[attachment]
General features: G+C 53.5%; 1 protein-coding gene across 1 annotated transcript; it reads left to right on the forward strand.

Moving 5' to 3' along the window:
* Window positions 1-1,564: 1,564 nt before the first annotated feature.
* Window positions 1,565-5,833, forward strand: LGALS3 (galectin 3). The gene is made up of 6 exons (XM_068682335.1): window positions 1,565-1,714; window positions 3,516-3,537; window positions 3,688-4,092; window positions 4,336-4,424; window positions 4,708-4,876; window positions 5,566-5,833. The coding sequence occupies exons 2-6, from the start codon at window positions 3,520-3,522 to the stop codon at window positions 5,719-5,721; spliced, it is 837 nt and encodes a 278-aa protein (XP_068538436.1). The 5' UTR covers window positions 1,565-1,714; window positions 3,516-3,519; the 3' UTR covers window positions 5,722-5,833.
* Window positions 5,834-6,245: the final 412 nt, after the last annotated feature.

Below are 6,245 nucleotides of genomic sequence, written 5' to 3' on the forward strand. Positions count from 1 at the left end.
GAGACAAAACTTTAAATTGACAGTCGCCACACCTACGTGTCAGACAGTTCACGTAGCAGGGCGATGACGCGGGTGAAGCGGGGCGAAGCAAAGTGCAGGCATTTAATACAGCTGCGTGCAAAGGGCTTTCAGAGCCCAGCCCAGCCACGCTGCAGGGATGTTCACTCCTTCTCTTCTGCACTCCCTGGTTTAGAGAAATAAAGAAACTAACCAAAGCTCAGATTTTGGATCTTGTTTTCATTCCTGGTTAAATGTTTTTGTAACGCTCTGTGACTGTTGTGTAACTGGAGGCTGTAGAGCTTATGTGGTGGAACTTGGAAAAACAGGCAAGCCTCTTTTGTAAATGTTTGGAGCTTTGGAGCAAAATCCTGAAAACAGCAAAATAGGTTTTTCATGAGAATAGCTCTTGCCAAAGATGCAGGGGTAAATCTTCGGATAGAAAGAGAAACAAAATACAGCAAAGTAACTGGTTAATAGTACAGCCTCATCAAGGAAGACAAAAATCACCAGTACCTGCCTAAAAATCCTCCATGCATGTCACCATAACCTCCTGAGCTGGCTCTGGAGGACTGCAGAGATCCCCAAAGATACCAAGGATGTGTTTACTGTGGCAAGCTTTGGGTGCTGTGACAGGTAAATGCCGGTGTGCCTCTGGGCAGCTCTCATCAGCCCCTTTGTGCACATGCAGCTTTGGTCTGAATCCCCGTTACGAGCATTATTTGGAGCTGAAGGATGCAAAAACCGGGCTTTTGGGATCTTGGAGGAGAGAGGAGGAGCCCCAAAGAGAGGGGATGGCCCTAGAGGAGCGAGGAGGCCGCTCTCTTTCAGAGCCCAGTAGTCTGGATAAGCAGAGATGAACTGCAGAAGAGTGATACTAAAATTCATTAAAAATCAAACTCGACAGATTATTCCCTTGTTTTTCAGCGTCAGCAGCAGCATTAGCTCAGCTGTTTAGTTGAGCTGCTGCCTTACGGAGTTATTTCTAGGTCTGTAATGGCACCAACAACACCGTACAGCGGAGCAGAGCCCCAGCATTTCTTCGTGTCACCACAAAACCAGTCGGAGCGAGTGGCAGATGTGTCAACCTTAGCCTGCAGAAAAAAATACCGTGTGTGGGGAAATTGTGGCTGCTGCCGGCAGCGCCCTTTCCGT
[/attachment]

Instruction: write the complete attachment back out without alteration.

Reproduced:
General features: G+C 53.5%; 1 protein-coding gene across 1 annotated transcript; it reads left to right on the forward strand.

Moving 5' to 3' along the window:
* Window positions 1-1,564: 1,564 nt before the first annotated feature.
* Window positions 1,565-5,833, forward strand: LGALS3 (galectin 3). The gene is made up of 6 exons (XM_068682335.1): window positions 1,565-1,714; window positions 3,516-3,537; window positions 3,688-4,092; window positions 4,336-4,424; window positions 4,708-4,876; window positions 5,566-5,833. The coding sequence occupies exons 2-6, from the start codon at window positions 3,520-3,522 to the stop codon at window positions 5,719-5,721; spliced, it is 837 nt and encodes a 278-aa protein (XP_068538436.1). The 5' UTR covers window positions 1,565-1,714; window positions 3,516-3,519; the 3' UTR covers window positions 5,722-5,833.
* Window positions 5,834-6,245: the final 412 nt, after the last annotated feature.

Below are 6,245 nucleotides of genomic sequence, written 5' to 3' on the forward strand. Positions count from 1 at the left end.
GAGACAAAACTTTAAATTGACAGTCGCCACACCTACGTGTCAGACAGTTCACGTAGCAGGGCGATGACGCGGGTGAAGCGGGGCGAAGCAAAGTGCAGGCATTTAATACAGCTGCGTGCAAAGGGCTTTCAGAGCCCAGCCCAGCCACGCTGCAGGGATGTTCACTCCTTCTCTTCTGCACTCCCTGGTTTAGAGAAATAAAGAAACTAACCAAAGCTCAGATTTTGGATCTTGTTTTCATTCCTGGTTAAATGTTTTTGTAACGCTCTGTGACTGTTGTGTAACTGGAGGCTGTAGAGCTTATGTGGTGGAACTTGGAAAAACAGGCAAGCCTCTTTTGTAAATGTTTGGAGCTTTGGAGCAAAATCCTGAAAACAGCAAAATAGGTTTTTCATGAGAATAGCTCTTGCCAAAGATGCAGGGGTAAATCTTCGGATAGAAAGAGAAACAAAATACAGCAAAGTAACTGGTTAATAGTACAGCCTCATCAAGGAAGACAAAAATCACCAGTACCTGCCTAAAAATCCTCCATGCATGTCACCATAACCTCCTGAGCTGGCTCTGGAGGACTGCAGAGATCCCCAAAGATACCAAGGATGTGTTTACTGTGGCAAGCTTTGGGTGCTGTGACAGGTAAATGCCGGTGTGCCTCTGGGCAGCTCTCATCAGCCCCTTTGTGCACATGCAGCTTTGGTCTGAATCCCCGTTACGAGCATTATTTGGAGCTGAAGGATGCAAAAACCGGGCTTTTGGGATCTTGGAGGAGAGAGGAGGAGCCCCAAAGAGAGGGGATGGCCCTAGAGGAGCGAGGAGGCCGCTCTCTTTCAGAGCCCAGTAGTCTGGATAAGCAGAGATGAACTGCAGAAGAGTGATACTAAAATTCATTAAAAATCAAACTCGACAGATTATTCCCTTGTTTTTCAGCGTCAGCAGCAGCATTAGCTCAGCTGTTTAGTTGAGCTGCTGCCTTACGGAGTTATTTCTAGGTCTGTAATGGCACCAACAACACCGTACAGCGGAGCAGAGCCCCAGCATTTCTTCGTGTCACCACAAAACCAGTCGGAGCGAGTGGCAGATGTGTCAACCTTAGCCTGCAGAAAAAAATACCGTGTGTGGGGAAATTGTGGCTGCTGCCGGCAGCGCCCTTTCCGT